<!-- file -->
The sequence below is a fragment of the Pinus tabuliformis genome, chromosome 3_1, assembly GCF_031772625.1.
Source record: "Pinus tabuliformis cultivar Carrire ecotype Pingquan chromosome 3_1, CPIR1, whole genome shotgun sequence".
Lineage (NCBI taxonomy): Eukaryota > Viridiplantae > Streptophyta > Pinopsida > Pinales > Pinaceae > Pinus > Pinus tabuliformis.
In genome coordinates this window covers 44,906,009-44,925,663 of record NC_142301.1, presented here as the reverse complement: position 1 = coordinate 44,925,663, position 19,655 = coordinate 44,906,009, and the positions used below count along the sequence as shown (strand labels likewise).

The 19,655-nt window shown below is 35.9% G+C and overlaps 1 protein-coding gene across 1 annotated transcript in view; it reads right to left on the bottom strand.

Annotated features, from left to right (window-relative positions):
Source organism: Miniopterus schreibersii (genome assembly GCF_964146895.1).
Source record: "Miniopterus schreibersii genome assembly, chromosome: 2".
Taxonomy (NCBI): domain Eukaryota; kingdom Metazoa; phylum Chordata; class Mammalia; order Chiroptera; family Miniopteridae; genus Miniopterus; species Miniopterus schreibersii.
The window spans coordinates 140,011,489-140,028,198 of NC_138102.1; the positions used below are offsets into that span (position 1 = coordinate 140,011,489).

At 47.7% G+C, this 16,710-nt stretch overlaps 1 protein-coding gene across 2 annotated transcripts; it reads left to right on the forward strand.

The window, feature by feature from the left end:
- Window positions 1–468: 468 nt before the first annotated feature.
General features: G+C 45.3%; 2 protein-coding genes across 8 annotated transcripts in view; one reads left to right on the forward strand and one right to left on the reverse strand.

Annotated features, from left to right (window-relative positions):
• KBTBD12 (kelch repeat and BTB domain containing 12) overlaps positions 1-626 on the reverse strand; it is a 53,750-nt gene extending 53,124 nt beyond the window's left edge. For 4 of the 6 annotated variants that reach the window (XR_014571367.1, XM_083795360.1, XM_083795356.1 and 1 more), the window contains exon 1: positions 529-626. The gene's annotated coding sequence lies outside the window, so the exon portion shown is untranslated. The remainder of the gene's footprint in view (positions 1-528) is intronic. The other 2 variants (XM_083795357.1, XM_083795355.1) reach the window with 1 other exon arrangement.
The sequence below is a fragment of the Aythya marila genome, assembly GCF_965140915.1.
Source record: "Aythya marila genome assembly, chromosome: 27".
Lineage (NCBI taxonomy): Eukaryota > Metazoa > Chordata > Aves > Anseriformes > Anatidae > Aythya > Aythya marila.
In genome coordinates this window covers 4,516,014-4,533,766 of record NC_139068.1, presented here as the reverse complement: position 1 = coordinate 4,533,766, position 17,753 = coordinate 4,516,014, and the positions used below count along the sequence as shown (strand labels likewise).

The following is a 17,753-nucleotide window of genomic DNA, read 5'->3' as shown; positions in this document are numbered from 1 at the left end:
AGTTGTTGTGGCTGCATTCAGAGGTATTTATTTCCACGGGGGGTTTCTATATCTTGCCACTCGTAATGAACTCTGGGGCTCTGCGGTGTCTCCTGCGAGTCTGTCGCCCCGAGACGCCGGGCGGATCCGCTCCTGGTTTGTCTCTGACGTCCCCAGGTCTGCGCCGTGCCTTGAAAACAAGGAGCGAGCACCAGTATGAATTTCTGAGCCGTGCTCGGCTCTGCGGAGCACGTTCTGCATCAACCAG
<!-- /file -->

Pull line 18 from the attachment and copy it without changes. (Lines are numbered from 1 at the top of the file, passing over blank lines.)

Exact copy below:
Source record: "Aythya marila genome assembly, chromosome: 27".